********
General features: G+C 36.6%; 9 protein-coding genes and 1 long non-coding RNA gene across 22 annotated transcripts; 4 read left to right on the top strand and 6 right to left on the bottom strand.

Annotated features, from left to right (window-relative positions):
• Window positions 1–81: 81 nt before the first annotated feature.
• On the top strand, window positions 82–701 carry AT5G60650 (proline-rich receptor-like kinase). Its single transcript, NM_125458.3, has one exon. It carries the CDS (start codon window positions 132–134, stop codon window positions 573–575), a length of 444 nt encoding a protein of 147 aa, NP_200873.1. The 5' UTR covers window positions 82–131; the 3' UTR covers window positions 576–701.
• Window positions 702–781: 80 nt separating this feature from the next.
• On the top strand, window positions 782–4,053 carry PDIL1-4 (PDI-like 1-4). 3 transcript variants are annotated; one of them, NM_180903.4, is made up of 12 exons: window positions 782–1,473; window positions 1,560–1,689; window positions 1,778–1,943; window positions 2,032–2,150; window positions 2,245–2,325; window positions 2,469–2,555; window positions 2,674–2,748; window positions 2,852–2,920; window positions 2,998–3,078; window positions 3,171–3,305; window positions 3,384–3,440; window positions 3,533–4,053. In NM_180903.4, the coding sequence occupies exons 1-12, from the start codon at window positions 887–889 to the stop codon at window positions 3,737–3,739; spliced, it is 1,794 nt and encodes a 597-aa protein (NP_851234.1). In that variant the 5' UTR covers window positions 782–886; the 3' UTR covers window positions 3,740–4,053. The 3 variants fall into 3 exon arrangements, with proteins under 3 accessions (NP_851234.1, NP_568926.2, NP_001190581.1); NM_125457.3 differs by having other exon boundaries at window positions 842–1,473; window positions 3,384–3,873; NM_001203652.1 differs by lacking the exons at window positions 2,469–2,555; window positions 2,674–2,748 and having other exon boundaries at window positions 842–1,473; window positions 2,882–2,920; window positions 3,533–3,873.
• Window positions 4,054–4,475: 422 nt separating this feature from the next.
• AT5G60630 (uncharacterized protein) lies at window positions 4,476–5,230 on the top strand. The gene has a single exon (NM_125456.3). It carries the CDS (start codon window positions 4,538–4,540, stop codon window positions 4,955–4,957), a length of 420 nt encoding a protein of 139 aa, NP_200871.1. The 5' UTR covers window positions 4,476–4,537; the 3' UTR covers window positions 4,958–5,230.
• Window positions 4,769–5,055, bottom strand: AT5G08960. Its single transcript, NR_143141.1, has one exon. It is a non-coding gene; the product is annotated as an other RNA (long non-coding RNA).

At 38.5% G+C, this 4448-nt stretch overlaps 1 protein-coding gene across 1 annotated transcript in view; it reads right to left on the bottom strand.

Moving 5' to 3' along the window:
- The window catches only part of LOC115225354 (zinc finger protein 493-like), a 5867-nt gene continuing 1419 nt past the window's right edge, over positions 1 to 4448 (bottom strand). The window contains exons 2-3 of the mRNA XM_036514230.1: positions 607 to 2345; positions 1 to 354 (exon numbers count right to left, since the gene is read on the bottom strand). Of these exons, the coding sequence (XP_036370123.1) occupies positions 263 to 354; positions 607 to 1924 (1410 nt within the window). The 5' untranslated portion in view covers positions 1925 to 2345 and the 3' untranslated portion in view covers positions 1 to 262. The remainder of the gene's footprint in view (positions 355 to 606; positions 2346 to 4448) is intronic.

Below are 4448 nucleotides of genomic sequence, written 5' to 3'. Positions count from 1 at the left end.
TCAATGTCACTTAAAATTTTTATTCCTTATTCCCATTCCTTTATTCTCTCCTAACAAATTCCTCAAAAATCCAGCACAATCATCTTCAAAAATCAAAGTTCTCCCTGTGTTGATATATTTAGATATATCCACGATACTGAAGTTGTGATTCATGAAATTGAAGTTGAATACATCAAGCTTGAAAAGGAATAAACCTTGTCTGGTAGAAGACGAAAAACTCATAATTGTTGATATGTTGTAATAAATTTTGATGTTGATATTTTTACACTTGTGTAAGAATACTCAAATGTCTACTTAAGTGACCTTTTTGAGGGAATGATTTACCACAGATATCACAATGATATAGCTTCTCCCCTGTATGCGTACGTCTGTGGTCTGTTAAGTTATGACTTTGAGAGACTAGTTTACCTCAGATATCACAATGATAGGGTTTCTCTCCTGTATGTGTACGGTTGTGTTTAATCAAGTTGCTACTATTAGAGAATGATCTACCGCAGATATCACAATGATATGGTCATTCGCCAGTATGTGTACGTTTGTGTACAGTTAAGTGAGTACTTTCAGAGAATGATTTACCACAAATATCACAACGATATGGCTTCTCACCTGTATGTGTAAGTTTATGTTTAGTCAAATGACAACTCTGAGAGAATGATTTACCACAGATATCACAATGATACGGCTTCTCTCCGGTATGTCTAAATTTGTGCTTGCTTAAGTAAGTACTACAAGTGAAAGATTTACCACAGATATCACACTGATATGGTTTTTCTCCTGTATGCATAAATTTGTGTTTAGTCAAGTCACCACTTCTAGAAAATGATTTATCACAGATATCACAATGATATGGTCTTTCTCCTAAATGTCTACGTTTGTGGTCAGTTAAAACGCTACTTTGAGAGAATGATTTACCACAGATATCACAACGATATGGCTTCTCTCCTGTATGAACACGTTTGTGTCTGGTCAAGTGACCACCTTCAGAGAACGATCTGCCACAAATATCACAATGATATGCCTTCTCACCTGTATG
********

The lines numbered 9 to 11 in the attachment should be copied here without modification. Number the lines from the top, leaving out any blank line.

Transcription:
• Window positions 4,769–5,055, bottom strand: AT5G08960. Its single transcript, NR_143141.1, has one exon. It is a non-coding gene; the product is annotated as an other RNA (long non-coding RNA).

At 38.5% G+C, this 4448-nt stretch overlaps 1 protein-coding gene across 1 annotated transcript in view; it reads right to left on the bottom strand.

Moving 5' to 3' along the window: